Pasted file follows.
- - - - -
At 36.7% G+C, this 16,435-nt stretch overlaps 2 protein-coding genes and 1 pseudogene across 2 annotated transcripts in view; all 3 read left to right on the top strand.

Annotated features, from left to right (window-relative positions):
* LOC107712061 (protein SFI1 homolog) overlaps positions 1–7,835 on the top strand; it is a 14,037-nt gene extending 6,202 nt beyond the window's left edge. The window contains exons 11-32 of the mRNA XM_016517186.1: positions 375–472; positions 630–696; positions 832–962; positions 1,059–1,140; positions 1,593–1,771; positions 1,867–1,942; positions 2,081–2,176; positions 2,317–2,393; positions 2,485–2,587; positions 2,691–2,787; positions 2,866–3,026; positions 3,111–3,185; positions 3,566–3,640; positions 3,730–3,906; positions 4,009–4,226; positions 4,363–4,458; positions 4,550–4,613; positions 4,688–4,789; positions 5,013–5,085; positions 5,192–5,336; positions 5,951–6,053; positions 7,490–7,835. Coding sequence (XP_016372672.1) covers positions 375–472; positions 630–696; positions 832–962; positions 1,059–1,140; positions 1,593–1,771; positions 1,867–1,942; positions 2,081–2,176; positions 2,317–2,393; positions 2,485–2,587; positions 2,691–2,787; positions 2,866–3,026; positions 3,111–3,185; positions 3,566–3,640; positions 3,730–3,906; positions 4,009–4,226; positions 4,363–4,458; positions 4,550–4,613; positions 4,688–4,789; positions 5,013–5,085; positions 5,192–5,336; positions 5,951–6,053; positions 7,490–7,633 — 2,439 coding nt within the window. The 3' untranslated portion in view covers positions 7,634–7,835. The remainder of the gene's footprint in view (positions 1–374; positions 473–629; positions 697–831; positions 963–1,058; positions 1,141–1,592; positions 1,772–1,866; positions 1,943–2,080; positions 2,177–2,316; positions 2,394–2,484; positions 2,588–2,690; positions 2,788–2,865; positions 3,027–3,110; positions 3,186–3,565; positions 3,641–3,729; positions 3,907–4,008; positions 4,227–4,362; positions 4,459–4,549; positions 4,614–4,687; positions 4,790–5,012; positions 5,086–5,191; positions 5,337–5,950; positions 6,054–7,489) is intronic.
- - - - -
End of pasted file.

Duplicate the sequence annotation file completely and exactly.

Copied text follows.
At 36.7% G+C, this 16,435-nt stretch overlaps 2 protein-coding genes and 1 pseudogene across 2 annotated transcripts in view; all 3 read left to right on the top strand.

Annotated features, from left to right (window-relative positions):
* LOC107712061 (protein SFI1 homolog) overlaps positions 1–7,835 on the top strand; it is a 14,037-nt gene extending 6,202 nt beyond the window's left edge. The window contains exons 11-32 of the mRNA XM_016517186.1: positions 375–472; positions 630–696; positions 832–962; positions 1,059–1,140; positions 1,593–1,771; positions 1,867–1,942; positions 2,081–2,176; positions 2,317–2,393; positions 2,485–2,587; positions 2,691–2,787; positions 2,866–3,026; positions 3,111–3,185; positions 3,566–3,640; positions 3,730–3,906; positions 4,009–4,226; positions 4,363–4,458; positions 4,550–4,613; positions 4,688–4,789; positions 5,013–5,085; positions 5,192–5,336; positions 5,951–6,053; positions 7,490–7,835. Coding sequence (XP_016372672.1) covers positions 375–472; positions 630–696; positions 832–962; positions 1,059–1,140; positions 1,593–1,771; positions 1,867–1,942; positions 2,081–2,176; positions 2,317–2,393; positions 2,485–2,587; positions 2,691–2,787; positions 2,866–3,026; positions 3,111–3,185; positions 3,566–3,640; positions 3,730–3,906; positions 4,009–4,226; positions 4,363–4,458; positions 4,550–4,613; positions 4,688–4,789; positions 5,013–5,085; positions 5,192–5,336; positions 5,951–6,053; positions 7,490–7,633 — 2,439 coding nt within the window. The 3' untranslated portion in view covers positions 7,634–7,835. The remainder of the gene's footprint in view (positions 1–374; positions 473–629; positions 697–831; positions 963–1,058; positions 1,141–1,592; positions 1,772–1,866; positions 1,943–2,080; positions 2,177–2,316; positions 2,394–2,484; positions 2,588–2,690; positions 2,788–2,865; positions 3,027–3,110; positions 3,186–3,565; positions 3,641–3,729; positions 3,907–4,008; positions 4,227–4,362; positions 4,459–4,549; positions 4,614–4,687; positions 4,790–5,012; positions 5,086–5,191; positions 5,337–5,950; positions 6,054–7,489) is intronic.